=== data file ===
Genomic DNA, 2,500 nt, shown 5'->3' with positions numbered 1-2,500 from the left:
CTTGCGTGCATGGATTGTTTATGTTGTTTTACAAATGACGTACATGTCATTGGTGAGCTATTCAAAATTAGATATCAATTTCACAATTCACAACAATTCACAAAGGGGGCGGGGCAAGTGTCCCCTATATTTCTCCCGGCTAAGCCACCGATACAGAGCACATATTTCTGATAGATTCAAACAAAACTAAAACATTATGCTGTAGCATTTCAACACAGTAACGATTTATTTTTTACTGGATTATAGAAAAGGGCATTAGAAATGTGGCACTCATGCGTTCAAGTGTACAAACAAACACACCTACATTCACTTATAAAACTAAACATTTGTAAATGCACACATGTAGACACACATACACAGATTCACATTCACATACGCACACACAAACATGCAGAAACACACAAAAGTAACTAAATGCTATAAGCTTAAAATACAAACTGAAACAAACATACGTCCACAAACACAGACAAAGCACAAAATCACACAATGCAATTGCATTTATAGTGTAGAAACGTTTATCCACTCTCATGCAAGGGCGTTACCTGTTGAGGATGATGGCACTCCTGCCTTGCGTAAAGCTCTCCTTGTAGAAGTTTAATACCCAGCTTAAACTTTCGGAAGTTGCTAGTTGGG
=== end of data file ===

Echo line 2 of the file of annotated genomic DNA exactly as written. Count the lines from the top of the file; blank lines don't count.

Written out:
CTTGCGTGCATGGATTGTTTATGTTGTTTTACAAATGACGTACATGTCATTGGTGAGCTATTCAAAATTAGATATCAATTTCACAATTCACAACAATTCACAAAGGGGGCGGGGCAAGTGTCCCCTATATTTCTCCCGGCTAAGCCACCGATACAGAGCACATATTTCTGATAGATTCAAACAAAACTAAAACATTATGCTGTAGCATTTCAACACAGTAACGATTTATTTTTTACTGGATTATAGAAAAGGGCATTAGAAATGTGGCACTCATGCGTTCAAGTGTACAAACAAACACACCTACATTCACTTATAAAACTAAACATTTGTAAATGCACACATGTAGACACACATACACAGATTCACATTCACATACGCACACACAAACATGCAGAAACACACAAAAGTAACTAAATGCTATAAGCTTAAAATACAAACTGAAACAAACATACGTCCACAAACACAGACAAAGCACAAAATCACACAATGCAATTGCATTTATAGTGTAGAAACGTTTATCCACTCTCATGCAAGGGCGTTACCTGTTGAGGATGATGGCACTCCTGCCTTGCGTAAAGCTCTCCTTGTAGAAGTTTAATACCCAGCTTAAACTTTCGGAAGTTGCTAGTTGGG